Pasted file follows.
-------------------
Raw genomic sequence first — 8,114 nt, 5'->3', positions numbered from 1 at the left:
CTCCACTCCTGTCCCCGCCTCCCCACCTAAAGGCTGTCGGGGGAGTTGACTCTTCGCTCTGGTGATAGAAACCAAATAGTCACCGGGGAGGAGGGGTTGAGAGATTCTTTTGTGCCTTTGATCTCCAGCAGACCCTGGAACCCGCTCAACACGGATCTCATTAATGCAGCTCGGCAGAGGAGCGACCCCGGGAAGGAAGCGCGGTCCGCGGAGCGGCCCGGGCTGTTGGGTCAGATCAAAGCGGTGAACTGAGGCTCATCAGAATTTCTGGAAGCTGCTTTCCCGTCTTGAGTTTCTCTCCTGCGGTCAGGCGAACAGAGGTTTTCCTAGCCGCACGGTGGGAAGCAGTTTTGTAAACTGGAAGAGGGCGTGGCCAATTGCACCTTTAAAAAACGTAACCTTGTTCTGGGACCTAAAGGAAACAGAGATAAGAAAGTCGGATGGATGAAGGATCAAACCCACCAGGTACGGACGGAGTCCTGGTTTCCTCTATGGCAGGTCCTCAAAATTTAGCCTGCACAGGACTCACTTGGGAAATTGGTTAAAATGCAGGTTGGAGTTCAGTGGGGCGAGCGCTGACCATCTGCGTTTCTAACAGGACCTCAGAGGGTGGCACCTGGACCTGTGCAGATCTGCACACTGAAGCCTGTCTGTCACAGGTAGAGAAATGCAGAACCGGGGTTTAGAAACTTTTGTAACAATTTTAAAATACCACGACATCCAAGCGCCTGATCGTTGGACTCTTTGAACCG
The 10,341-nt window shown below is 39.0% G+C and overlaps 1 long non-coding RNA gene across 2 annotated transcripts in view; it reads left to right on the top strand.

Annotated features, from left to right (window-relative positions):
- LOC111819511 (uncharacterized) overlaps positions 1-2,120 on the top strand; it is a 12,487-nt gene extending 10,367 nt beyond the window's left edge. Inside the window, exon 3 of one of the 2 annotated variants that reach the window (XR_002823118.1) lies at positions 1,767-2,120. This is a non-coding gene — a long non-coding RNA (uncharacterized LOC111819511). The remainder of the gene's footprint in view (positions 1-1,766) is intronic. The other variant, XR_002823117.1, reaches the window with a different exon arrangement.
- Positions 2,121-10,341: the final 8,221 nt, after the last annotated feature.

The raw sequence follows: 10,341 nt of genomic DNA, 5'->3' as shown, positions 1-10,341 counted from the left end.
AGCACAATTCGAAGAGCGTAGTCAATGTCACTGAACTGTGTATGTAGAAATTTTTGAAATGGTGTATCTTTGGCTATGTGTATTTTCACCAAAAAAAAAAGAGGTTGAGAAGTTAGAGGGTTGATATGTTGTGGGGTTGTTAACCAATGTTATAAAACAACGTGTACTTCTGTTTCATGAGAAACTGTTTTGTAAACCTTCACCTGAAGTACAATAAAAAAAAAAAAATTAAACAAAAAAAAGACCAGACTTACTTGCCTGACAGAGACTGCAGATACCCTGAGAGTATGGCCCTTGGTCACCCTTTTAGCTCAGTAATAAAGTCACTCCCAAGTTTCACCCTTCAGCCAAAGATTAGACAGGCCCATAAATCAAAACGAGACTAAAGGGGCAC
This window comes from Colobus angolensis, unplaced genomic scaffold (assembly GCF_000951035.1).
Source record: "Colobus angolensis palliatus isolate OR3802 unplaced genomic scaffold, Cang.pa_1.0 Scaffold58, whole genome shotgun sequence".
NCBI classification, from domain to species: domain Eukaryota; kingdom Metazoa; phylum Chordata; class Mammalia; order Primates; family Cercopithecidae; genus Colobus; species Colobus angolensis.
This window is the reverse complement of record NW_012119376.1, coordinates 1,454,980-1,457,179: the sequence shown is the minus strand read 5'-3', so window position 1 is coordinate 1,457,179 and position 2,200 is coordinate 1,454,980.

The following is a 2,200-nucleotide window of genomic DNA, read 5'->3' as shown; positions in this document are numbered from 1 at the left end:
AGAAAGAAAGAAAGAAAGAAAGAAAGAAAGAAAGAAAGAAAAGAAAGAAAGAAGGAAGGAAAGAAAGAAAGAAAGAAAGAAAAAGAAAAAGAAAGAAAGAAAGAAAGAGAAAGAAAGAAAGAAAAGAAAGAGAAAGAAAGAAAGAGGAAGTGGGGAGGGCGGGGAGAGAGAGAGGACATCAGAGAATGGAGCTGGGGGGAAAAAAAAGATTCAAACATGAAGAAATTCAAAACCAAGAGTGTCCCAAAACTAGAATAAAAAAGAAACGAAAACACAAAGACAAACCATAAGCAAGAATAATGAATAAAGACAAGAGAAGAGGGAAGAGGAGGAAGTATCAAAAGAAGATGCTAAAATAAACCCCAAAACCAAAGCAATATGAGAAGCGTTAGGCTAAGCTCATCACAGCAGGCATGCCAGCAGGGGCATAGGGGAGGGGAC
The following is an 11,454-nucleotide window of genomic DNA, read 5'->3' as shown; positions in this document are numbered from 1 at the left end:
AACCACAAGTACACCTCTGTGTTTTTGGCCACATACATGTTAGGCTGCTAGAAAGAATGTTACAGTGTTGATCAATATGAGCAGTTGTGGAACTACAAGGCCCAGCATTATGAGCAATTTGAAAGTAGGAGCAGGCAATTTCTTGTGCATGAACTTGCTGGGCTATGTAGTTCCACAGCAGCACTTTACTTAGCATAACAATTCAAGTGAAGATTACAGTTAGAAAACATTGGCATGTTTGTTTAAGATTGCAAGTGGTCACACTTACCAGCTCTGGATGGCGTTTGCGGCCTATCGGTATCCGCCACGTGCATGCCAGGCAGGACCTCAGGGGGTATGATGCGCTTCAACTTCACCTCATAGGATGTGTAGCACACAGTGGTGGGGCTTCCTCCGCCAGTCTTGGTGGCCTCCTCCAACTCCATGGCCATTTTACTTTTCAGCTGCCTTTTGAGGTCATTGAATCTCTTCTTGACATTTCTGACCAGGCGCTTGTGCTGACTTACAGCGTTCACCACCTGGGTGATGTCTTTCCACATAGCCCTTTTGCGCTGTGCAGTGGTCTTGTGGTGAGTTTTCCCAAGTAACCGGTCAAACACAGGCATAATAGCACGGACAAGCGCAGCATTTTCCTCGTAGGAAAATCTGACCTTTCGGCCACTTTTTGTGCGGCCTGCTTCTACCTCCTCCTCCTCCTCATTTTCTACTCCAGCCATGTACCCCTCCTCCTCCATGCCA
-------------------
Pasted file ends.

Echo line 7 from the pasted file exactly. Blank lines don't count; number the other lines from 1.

The raw sequence follows: 10,341 nt of genomic DNA, 5'->3' as shown, positions 1-10,341 counted from the left end.